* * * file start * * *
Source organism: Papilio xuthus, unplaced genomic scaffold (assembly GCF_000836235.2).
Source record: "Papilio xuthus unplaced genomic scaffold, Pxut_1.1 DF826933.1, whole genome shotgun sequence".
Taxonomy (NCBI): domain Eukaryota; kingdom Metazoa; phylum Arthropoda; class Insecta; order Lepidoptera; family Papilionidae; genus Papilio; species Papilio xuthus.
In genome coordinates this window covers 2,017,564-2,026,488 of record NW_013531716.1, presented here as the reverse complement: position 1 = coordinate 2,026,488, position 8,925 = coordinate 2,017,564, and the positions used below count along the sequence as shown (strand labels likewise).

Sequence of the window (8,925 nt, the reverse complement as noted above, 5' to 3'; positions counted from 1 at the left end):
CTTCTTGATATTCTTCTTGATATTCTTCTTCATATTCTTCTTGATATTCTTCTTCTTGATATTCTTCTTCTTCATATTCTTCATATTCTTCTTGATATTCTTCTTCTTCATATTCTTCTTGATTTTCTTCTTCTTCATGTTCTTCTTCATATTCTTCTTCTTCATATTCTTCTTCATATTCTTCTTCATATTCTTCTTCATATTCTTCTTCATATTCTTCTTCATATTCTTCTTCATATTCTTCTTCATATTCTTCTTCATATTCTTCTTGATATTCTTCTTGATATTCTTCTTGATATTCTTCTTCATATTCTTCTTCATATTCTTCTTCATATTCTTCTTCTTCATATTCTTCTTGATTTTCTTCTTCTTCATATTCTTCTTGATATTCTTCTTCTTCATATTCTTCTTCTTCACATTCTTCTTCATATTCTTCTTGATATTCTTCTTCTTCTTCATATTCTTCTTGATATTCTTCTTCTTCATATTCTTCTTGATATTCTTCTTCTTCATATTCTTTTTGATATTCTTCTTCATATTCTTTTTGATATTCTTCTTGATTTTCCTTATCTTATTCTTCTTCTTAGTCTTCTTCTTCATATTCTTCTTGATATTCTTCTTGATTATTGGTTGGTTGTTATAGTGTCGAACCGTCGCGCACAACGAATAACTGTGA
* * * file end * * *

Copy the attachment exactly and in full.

Source organism: Papilio xuthus, unplaced genomic scaffold (assembly GCF_000836235.2).
Source record: "Papilio xuthus unplaced genomic scaffold, Pxut_1.1 DF826933.1, whole genome shotgun sequence".
Taxonomy (NCBI): domain Eukaryota; kingdom Metazoa; phylum Arthropoda; class Insecta; order Lepidoptera; family Papilionidae; genus Papilio; species Papilio xuthus.
In genome coordinates this window covers 2,017,564-2,026,488 of record NW_013531716.1, presented here as the reverse complement: position 1 = coordinate 2,026,488, position 8,925 = coordinate 2,017,564, and the positions used below count along the sequence as shown (strand labels likewise).

Sequence of the window (8,925 nt, the reverse complement as noted above, 5' to 3'; positions counted from 1 at the left end):
CTTCTTGATATTCTTCTTGATATTCTTCTTCATATTCTTCTTGATATTCTTCTTCTTGATATTCTTCTTCTTCATATTCTTCATATTCTTCTTGATATTCTTCTTCTTCATATTCTTCTTGATTTTCTTCTTCTTCATGTTCTTCTTCATATTCTTCTTCTTCATATTCTTCTTCATATTCTTCTTCATATTCTTCTTCATATTCTTCTTCATATTCTTCTTCATATTCTTCTTCATATTCTTCTTCATATTCTTCTTCATATTCTTCTTGATATTCTTCTTGATATTCTTCTTGATATTCTTCTTCATATTCTTCTTCATATTCTTCTTCATATTCTTCTTCTTCATATTCTTCTTGATTTTCTTCTTCTTCATATTCTTCTTGATATTCTTCTTCTTCATATTCTTCTTCTTCACATTCTTCTTCATATTCTTCTTGATATTCTTCTTCTTCTTCATATTCTTCTTGATATTCTTCTTCTTCATATTCTTCTTGATATTCTTCTTCTTCATATTCTTTTTGATATTCTTCTTCATATTCTTTTTGATATTCTTCTTGATTTTCCTTATCTTATTCTTCTTCTTAGTCTTCTTCTTCATATTCTTCTTGATATTCTTCTTGATTATTGGTTGGTTGTTATAGTGTCGAACCGTCGCGCACAACGAATAACTGTGA